Festive Philately From Years Gone By

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Courtesy of Luise Allerleirau

AnOther takes a tour of 150 years of stamp-sized illustration, courtesy of the world's postal service

The postage stamp is one of those stalwarts of British history that the expression “if it ain’t broke, don’t fix it,” might have been made for. It has gone largely unchanged since its very first iteration, the Penny Black, which was created in 1840, with a view to redressing the corrupt 19th century postal service. This inaugural edition arrived just in time for the very first Christmas card – a joyous family scene illustrated by John Callcott Horsley – to be sent in 1843: reason enough, in our opinion, to put together a festive reflection of the most beautifully designed Christmas stamps we’ve seen.

These days, the growing use of digital communication renders these enchanting perforated paper illustrations more a souvenir from yesteryear than a practical necessity, but stamps themselves remain a charming document of the times they were created in. What’s more, the industry surrounding collectors’ hunger to archive and enjoy them, otherwise known as philately, is thriving: there are 20 million collectors in China alone, and some highly collectable editions continue to sell for vast sums – the British Guiana 1 Cent Magenta, created in 1856, sold last year for $9.5million, in spite of its face value of 1 cent.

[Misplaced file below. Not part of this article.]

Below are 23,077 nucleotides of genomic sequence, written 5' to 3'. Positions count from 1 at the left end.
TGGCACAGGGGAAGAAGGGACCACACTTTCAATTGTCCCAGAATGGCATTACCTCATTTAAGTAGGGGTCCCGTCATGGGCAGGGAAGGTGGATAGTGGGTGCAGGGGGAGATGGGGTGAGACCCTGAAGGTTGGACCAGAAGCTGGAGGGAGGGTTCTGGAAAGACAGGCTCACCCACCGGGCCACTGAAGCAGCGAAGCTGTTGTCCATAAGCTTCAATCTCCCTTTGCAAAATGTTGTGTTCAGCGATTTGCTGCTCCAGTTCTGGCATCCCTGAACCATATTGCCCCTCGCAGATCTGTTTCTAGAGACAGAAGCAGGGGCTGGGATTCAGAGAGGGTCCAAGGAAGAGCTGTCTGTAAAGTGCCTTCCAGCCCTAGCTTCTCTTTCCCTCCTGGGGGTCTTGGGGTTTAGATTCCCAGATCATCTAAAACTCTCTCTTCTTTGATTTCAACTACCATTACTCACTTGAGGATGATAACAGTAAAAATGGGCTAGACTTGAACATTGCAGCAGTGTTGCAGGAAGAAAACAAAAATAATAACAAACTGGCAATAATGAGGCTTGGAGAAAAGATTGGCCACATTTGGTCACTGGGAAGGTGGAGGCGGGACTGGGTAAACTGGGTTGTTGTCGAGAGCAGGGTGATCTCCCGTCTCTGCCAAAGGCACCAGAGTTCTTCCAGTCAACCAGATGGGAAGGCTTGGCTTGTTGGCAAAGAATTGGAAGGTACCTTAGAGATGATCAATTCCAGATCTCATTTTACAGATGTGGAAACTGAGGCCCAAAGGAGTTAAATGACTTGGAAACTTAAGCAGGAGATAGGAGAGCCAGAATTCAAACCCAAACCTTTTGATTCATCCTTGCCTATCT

As the sole purpose of a postage stamp is to indicate pre-payment of delivery – therefore requiring no other information than its value – the tiny rectangle offers a prime opportunity for decorative flourish, and the Royal Mail has been capitalising on this potential with its special stamps programme since 1965, beginning with a stamp commemorating the death of Winston Churchill. Festive offerings, made available for purchase around the Christmas period, have been a staunch favourite of Christmas card-senders ever since, and to the delight both of philately obsessives and outsiders alike, all of these are now available to browse online.

From the cut and paste offerings of the Royal Mail’s 1977 design, to their pre-post-internet meta-cards from 1988, here is a collection which reaches above and beyond the realm of quaint festive ephemera, providing an intriguing visual clue to the design trends of the past.